As anyone who has been to New York City knows, it can be overwhelming, but there is no shortage of good food and drink. In fact, there are often more choices than you get your head around for good restaurants, cafés, bars, brunch eateries, coffee shops, or street food. The same goes for tea. Anyone desiring a good tea experience will not be disappointed, and the fact that there are so many options makes for a refreshing change; us tea drinkers are used to having to seek tea spots out, sometimes going considerably out of our way. Additionally, there is huge variety in the type of tea experiences on offer in New York City—perfect for some like me who enjoys all different tea traditions, or for anyone who suffers from a split personali-tea.

One of the eclectic English-style teapots at “tbsp.” (Sorry about the teabag!)

One of the eclectic English-style teapots at “tbsp.” (Sorry about the teabag!)

The following two experiences, which occurred on consecutive days, are a good example of the variety on offer. On one of my first days in the city I discovered “Franchia”, a vegan café that has been reviewed on this blog before. This was an East Asian tea experience through and through; although they do not explicitly market themselves as Korean (they just say “vegan café), they serve traditional Korean teas and food. They serve their loose leaf teas in a gaiwan or kyusu, and also offer traditionally prepared Korean herbal infusions such as Date Paste Tea and Korean Plum Tea. These are options you would rarely, if ever, encounter outside an establishment that serves Korean tea, and added uniqueness to this experience.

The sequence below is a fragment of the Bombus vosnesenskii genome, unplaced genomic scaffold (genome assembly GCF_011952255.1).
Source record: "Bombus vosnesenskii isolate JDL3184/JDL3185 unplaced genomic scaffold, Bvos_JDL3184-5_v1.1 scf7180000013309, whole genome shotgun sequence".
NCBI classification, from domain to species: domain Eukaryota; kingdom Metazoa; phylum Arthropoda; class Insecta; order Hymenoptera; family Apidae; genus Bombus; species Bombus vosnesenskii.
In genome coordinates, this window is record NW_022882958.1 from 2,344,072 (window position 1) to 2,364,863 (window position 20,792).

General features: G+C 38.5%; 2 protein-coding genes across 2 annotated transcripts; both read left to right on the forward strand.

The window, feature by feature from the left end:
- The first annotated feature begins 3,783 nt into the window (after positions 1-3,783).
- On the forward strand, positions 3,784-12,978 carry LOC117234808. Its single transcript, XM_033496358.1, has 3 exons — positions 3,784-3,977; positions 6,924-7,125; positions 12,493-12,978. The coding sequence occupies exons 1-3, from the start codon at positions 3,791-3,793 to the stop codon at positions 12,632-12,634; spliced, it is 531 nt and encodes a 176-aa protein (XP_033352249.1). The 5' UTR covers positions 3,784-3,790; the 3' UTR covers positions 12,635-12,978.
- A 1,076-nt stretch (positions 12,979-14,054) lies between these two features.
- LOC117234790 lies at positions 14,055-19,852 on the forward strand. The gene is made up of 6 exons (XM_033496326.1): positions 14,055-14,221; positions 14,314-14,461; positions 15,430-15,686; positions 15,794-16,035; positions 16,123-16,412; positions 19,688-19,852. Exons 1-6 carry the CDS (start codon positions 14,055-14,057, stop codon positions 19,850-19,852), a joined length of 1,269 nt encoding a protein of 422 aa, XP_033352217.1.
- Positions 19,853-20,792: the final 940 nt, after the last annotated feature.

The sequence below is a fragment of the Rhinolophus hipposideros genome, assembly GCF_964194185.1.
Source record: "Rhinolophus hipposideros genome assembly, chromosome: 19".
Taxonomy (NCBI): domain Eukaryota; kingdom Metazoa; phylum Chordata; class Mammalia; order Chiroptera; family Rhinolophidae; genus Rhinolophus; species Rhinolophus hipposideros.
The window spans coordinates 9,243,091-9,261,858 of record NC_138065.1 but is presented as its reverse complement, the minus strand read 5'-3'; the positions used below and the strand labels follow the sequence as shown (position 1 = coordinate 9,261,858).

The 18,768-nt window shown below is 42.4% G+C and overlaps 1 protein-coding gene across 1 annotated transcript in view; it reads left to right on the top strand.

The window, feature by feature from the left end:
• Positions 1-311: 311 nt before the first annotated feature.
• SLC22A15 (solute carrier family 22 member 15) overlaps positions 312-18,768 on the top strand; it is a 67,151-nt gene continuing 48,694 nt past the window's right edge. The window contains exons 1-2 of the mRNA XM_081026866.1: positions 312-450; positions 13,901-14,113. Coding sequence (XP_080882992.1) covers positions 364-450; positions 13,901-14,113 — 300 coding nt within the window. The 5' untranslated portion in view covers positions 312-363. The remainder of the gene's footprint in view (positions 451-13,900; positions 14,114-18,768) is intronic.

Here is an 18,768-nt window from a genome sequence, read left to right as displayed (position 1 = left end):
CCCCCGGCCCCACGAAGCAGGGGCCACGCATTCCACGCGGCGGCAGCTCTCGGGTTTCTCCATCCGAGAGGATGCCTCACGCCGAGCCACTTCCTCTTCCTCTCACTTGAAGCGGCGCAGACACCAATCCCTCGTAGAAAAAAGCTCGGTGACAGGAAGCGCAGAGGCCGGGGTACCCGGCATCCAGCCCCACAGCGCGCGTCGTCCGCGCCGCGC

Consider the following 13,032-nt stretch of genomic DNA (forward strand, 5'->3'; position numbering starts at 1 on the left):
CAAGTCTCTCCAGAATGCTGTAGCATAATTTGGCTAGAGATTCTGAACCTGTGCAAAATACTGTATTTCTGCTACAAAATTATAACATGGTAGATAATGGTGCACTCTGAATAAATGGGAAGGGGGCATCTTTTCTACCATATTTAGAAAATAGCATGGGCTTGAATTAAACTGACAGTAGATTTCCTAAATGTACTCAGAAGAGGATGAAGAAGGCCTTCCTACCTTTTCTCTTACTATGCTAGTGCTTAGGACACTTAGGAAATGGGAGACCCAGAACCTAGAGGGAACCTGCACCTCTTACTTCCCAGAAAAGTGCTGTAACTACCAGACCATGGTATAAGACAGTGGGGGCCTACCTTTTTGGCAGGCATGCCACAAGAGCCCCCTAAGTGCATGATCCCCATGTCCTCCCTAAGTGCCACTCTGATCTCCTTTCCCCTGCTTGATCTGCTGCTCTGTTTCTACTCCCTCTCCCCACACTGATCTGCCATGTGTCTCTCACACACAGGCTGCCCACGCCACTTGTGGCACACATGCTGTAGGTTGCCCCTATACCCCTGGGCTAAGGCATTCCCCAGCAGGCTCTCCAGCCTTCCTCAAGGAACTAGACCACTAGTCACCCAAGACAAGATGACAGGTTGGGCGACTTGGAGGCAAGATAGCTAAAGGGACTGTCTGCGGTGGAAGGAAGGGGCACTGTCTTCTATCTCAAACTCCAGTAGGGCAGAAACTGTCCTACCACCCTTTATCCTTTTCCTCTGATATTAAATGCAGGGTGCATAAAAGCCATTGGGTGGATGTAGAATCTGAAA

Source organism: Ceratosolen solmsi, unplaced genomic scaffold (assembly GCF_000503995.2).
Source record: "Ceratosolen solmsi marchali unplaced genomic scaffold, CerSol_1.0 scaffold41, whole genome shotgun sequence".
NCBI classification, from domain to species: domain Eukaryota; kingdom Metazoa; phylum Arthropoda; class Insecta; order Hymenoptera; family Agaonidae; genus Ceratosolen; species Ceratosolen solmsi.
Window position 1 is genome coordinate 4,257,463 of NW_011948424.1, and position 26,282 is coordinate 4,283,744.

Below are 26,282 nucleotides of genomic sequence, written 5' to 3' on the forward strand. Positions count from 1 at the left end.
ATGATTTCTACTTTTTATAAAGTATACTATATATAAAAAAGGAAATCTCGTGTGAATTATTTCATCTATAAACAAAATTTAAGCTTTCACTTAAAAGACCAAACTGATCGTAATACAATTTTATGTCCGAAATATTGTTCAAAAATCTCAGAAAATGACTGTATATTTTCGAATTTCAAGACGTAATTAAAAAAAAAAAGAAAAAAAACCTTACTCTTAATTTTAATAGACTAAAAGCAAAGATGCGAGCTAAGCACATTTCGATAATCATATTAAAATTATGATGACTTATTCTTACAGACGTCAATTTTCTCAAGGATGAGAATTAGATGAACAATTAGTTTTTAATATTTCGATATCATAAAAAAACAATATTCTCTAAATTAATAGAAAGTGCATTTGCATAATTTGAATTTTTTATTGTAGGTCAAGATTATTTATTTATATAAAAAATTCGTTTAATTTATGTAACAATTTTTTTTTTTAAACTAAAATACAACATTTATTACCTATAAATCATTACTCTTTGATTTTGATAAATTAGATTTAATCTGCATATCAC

The following day saw a tea experience that was in stark contrast: I had tea English-style at “tbsp”, a brunch café picked out by my dining companions. The tea itself was not what stuck with me (Mighty Leaf, so excellent for bagged tea and still tasty, but nothing special). Rather, what stuck with me were their tea wares. They had an eclectic collection of English-style teapots that looked like they had been found in various antique shops. They were all lined up on the counter as if on display on someone’s mantle, or even in a museum. Each order of tea was served in one of these interesting teapots, which were so sizable that even I was impressed (the smallness of restaurant tea pots is one of my most common complaints). When I ordered a second tea, it came in a different tea pot, giving me a chance to use and admire another specimen from their collection. It was an element that made the event memorable as a tea experience, rather than just being another cup of tea along the way.

So, rather than be overwhelmed by what New York City has to offer, give thanks to the gods of metropolitan density for being able to find unusual and delicious tea places without the usual hassle. For those who can’t commit to just one tea style, you can enjoy the profusion and variety of tea experiences to be had. If you are the kind of person who prefers only one type of tea experience, you can have fun trying out all the different tea establishments of that type! Something for everyone.

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